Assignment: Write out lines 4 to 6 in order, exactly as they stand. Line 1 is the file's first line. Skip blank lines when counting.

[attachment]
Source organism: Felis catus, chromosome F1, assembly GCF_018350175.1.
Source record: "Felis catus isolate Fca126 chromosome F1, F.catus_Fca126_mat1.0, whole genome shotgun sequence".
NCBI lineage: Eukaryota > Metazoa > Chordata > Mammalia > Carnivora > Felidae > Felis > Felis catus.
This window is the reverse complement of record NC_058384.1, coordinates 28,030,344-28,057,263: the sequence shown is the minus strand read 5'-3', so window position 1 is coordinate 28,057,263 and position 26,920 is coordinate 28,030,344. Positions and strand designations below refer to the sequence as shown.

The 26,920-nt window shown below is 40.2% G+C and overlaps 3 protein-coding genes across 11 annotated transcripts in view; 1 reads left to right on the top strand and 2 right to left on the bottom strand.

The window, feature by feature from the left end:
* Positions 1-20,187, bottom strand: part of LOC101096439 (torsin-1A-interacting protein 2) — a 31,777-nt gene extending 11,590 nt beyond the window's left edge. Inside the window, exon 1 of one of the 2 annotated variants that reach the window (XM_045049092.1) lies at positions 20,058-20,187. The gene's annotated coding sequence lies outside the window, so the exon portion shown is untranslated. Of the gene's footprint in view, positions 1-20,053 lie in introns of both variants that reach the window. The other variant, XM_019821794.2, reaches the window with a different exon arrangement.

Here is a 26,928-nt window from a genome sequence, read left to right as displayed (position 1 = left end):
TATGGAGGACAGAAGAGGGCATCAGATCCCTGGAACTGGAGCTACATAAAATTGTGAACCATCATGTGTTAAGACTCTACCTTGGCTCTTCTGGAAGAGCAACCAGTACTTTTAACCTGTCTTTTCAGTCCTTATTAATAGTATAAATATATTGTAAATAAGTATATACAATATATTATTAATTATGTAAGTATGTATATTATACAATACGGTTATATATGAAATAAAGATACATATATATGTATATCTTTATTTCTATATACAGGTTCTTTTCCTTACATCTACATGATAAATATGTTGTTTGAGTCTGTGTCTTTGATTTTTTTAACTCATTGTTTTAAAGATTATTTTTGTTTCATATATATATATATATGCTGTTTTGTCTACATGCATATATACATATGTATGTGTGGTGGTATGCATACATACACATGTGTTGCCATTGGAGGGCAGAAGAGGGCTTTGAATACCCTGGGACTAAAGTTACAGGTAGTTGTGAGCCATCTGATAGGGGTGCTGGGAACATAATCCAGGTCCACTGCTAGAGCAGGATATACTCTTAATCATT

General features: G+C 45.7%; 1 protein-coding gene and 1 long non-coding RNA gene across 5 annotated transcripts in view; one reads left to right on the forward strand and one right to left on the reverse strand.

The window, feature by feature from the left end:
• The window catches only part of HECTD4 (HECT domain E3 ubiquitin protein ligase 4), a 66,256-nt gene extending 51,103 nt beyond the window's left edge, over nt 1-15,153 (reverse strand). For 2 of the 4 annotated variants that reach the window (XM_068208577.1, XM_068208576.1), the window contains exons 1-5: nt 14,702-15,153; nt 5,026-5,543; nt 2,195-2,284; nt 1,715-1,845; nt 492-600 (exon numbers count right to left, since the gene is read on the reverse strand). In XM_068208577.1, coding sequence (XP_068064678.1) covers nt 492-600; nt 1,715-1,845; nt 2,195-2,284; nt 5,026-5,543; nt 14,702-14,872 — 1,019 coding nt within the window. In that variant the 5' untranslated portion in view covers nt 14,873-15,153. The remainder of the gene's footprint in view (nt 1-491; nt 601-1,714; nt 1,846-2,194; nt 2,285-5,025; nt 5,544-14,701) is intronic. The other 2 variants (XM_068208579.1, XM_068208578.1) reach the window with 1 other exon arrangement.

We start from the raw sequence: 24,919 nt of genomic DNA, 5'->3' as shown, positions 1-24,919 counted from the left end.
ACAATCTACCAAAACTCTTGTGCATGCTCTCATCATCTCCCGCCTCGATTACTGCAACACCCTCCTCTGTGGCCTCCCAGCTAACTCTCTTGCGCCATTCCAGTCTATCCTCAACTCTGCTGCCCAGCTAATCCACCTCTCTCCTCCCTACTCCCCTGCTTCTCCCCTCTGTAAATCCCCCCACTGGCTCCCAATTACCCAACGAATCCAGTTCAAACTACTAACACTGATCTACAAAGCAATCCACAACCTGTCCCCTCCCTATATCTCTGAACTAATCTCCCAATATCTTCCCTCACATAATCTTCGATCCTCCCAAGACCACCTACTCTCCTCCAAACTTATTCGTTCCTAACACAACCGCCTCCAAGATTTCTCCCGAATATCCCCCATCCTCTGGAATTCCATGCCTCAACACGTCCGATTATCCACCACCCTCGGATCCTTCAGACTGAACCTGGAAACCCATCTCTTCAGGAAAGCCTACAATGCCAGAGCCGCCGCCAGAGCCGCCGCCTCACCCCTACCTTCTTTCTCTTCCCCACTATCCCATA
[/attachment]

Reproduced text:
This window is the reverse complement of record NC_058384.1, coordinates 28,030,344-28,057,263: the sequence shown is the minus strand read 5'-3', so window position 1 is coordinate 28,057,263 and position 26,920 is coordinate 28,030,344. Positions and strand designations below refer to the sequence as shown.

The 26,920-nt window shown below is 40.2% G+C and overlaps 3 protein-coding genes across 11 annotated transcripts in view; 1 reads left to right on the top strand and 2 right to left on the bottom strand.

The window, feature by feature from the left end: